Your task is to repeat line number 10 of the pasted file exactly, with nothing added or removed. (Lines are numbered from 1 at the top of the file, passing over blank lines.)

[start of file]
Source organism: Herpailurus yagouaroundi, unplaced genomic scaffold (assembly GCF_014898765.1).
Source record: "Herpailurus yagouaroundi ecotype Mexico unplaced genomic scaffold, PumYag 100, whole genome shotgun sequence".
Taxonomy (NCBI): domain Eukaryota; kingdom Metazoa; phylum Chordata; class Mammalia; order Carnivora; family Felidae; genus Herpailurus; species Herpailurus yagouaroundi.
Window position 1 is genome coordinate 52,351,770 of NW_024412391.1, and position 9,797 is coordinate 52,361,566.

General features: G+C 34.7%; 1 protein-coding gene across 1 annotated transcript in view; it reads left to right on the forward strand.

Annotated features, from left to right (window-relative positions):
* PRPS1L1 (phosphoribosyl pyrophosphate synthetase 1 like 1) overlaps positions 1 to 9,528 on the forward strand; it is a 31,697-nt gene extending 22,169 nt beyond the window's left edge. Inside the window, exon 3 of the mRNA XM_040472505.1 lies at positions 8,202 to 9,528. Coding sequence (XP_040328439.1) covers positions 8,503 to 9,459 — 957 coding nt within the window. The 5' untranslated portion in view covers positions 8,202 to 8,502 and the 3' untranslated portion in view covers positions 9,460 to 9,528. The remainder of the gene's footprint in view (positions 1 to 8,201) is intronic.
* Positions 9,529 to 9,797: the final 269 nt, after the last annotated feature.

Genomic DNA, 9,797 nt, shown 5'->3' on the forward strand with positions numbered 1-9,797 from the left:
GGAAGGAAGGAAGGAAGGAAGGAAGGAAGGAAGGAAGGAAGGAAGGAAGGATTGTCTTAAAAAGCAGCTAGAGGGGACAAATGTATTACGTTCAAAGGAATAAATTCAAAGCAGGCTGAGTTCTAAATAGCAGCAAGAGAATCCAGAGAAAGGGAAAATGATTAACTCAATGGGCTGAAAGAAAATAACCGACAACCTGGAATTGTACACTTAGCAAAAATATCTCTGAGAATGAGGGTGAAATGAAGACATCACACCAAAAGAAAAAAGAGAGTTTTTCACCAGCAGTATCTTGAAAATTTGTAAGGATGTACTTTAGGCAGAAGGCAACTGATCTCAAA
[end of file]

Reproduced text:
GGAAGGAAGGAAGGAAGGAAGGAAGGAAGGAAGGAAGGAAGGAAGGAAGGATTGTCTTAAAAAGCAGCTAGAGGGGACAAATGTATTACGTTCAAAGGAATAAATTCAAAGCAGGCTGAGTTCTAAATAGCAGCAAGAGAATCCAGAGAAAGGGAAAATGATTAACTCAATGGGCTGAAAGAAAATAACCGACAACCTGGAATTGTACACTTAGCAAAAATATCTCTGAGAATGAGGGTGAAATGAAGACATCACACCAAAAGAAAAAAGAGAGTTTTTCACCAGCAGTATCTTGAAAATTTGTAAGGATGTACTTTAGGCAGAAGGCAACTGATCTCAAA